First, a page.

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Brett King

Brett King

Posted: May 2, 2010 09:29 PM

Brett King: Who gets it right with Internet Banking opportunities?

What's Your Reaction:

Take a look at your retail or consumer banking website or homepage. I can 100% guarantee that regardless of who you are, and in what market you are in that I know exactly which part of the site is clicked on most. Contact us? Nope. Press Releases - definitely not. The biggest Ad banner on the homepage? Nope...

Figured it out. Well the headline gives it away. It is the login button. In developed economies click-thru rate from the bank homepage can be as high as 97% of traffic that visits the homepage, and in developing markets it still hovers around 70-75% generally.

The thing is that in most cases banks spend a considerable amount of money each year trying to entice new customers to apply online or to send in their details so someone in the mortgages team, call centre, preferred banking or private banking team can reach out to them. Acquisition must be a key metric of any direct channel team today. However, in most cases the visitors to your homepage are existing customers. Thus, 70-95% of daily traffic is being channelled immediately from the homepage to the secure internet banking website behind the login.

So let's get this straight. Your bank marketing team has just spent US$1m upgrading your site and putting offers all over 3rd party properties to direct traffic to your website and trigger acquisitions, but still 95% of visitors are clicking through to Internet Banking. How much product are you selling behind the login? Well, if you are most banks - virtually zero. Why? Because most managers see Internet Banking as a transaction platform designed to lower the cost of operations by transferring low-margin or costly transactions to a direct channel with a lower cost than a branch or call centre.

While the logic is sound on cost savings and channel migration from a transactional point of view there are huge advantages in utilizing your Internet Banking portal for targeted cross-sell and up-sell to existing, valued customers. Those advantages include:

1. Better closure rates because of the ability to accurately target
2. Low KYC and Compliance workload for bank/customer because of the existing relationship
3. Much higher impressions than 'public website' homepage and 3rd party acquisition attempts
4. Lower cost of acquisition, and
5. Improvements in service perceptions

I know of only a few banks in the world that have targeted, focused customer cross-sell initiatives behind the login - certainly less than a dozen banks have figured this out! This shows a complete and utter lack of understanding of customer engagement through the online channel by bank marketing teams, and a core lack of offer management skill set based on customer behavioural analytics. If you know of anymore let me know...

The first bank that is on my Best Internet Banking sales effort list is HSBC. In 2006 in Hong Kong they invested heavily in a second-generation Personal Internet Banking portal that included advanced Sales Campaign Management capabilities. This was new, no one had even really thought of selling beyond banner ads within Internet Banking, and their clever use of the behind-the-login space to position specific offers for segments of customers was the first initiative I know of where someone connected the dots between homepage traffic and i-Bank potential.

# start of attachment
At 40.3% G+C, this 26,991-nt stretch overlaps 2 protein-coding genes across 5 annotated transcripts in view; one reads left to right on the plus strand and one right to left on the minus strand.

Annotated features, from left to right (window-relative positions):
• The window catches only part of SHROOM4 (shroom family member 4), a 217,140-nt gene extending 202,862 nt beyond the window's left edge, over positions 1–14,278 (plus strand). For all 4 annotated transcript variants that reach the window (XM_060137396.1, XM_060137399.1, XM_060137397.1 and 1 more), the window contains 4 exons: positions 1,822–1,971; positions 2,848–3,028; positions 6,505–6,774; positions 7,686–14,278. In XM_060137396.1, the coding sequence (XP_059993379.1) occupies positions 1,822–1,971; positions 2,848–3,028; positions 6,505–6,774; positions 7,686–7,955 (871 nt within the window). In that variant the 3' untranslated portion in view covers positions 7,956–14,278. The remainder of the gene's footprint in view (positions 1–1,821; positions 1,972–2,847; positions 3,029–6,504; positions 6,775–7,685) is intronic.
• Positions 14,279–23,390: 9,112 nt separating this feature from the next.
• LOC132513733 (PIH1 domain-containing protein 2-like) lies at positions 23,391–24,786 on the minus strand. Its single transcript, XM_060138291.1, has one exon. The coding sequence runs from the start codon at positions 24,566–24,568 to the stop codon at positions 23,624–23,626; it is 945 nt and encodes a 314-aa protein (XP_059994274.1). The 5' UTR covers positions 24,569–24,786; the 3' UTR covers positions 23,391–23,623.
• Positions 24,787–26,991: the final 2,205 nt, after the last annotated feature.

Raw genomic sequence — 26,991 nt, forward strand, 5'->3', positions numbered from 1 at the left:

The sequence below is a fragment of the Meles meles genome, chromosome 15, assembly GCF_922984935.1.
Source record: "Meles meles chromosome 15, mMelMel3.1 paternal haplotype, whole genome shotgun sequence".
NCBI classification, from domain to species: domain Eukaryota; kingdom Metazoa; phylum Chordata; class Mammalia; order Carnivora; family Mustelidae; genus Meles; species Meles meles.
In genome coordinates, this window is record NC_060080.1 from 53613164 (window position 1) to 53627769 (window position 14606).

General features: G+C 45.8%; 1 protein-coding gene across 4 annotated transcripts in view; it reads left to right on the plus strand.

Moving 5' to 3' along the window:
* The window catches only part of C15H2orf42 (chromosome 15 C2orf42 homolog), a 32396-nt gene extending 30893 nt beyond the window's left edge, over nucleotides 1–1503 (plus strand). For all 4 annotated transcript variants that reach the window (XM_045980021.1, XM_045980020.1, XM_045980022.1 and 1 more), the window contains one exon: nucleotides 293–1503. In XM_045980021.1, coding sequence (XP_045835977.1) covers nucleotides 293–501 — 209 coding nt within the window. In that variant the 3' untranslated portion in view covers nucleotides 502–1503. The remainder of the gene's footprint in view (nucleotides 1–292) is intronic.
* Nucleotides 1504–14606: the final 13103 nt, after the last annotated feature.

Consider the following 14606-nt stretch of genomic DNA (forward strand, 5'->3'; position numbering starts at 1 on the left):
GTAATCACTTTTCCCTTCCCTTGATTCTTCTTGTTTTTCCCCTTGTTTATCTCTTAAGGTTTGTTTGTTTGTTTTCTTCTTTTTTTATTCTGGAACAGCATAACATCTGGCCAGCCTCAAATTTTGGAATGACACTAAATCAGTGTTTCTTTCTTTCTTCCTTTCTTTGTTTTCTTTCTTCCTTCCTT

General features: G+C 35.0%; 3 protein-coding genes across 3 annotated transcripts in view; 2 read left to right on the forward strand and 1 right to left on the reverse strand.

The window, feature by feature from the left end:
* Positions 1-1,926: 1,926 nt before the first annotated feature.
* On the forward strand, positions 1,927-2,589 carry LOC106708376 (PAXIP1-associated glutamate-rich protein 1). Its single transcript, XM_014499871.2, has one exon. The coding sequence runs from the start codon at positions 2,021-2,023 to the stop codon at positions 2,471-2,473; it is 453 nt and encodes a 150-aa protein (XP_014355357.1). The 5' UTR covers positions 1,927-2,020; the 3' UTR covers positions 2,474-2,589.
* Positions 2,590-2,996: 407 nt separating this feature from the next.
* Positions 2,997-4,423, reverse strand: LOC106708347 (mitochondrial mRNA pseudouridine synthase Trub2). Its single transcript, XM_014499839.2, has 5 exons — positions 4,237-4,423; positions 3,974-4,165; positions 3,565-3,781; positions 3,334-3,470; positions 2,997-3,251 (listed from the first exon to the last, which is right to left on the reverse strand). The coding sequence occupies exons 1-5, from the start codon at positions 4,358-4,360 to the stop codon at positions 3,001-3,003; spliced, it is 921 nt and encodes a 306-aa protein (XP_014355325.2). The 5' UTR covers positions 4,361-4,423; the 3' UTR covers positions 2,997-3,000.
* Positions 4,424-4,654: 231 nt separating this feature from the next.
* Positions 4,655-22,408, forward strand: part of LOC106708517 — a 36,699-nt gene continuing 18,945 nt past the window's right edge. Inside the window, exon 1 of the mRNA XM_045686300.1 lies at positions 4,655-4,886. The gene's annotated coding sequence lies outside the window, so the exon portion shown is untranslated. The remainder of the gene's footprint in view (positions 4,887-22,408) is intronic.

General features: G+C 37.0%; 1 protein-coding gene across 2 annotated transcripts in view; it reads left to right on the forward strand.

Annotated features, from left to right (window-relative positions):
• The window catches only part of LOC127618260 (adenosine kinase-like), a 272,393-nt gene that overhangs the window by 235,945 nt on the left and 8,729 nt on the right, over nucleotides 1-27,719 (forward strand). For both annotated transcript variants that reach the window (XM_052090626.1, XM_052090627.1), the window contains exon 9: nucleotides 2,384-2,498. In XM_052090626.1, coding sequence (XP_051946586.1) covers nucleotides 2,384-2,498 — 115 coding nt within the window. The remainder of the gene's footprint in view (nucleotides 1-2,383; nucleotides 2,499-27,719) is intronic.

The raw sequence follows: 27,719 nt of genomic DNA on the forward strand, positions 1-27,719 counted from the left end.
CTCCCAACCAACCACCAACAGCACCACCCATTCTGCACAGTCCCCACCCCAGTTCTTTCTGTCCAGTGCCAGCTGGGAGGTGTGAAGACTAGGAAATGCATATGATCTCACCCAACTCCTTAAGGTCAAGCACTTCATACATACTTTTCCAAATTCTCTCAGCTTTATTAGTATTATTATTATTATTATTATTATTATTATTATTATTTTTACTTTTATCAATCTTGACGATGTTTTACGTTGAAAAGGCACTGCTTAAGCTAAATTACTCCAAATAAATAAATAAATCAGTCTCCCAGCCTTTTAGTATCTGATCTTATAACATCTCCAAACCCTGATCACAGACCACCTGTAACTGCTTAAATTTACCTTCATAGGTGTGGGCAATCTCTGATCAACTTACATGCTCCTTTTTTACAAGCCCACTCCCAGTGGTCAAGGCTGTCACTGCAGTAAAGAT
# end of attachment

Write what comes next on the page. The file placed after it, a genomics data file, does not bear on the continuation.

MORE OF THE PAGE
HSBC integrates targeted sales messages into their Internet Banking experience HSBC Internet Banking Portal

The One HSBC project, which commenced in 2008, is the next iteration in this story and is due to be largely complete by the end of this year according to early press. Not only will the affectionately named "OneH" give customers an integrated sales and service platform within their Internet banking space, but the customer experience will be consistent from one channel to the next through an enhanced single customer view. Branch staff, call centre staff, personal financial advisors and the customer's own view through internet banking will be consistent. Customers who move from one country to another will also find a consistent Internet banking and service experience across the brand. With targeted cross-sell and up-sell messages at each point of your journey, regardless of which channel you come to.

Wells Fargo in the US takes an embedded hyperlink approach to offer management by serving up contextual cross-sell and up-sell offers next to your accounts in your account summary screen. So as you are looking at your outstanding credit card balance you might see a hyperlink for "Upgrade to Platinum" or "Increase Credit Limit" appearing contextually within the page.

Barclays uses a combination of the two with their "At a glance" feature helping customers find better ways of saving money, improving their utilization of Internet Banking and linking or bundling products - like mortgages and home insurance for example. Barclay's also lists credit products like personal loans, credit cards, etc that you are already pre-approved for. So before you even have to ask, Barclay's can tell you what they are likely to lend you based on your relationship and credit history. That's progress...

And that's about it.

All these banks the world over using Internet Banking and almost none of them are making any effort to effectively position targeted, personalized cross-sell and up-sell offers to existing customers. The overwhelmingly dominant visitors to your homepage are probably being ignored from a sales perspective because your marketers stop at the public website.

If you are in a bank have a look at why your marketing team isn't crafting better offers for customers behind the login - it is a massive source of hidden revenue opportunities.

 
 
 

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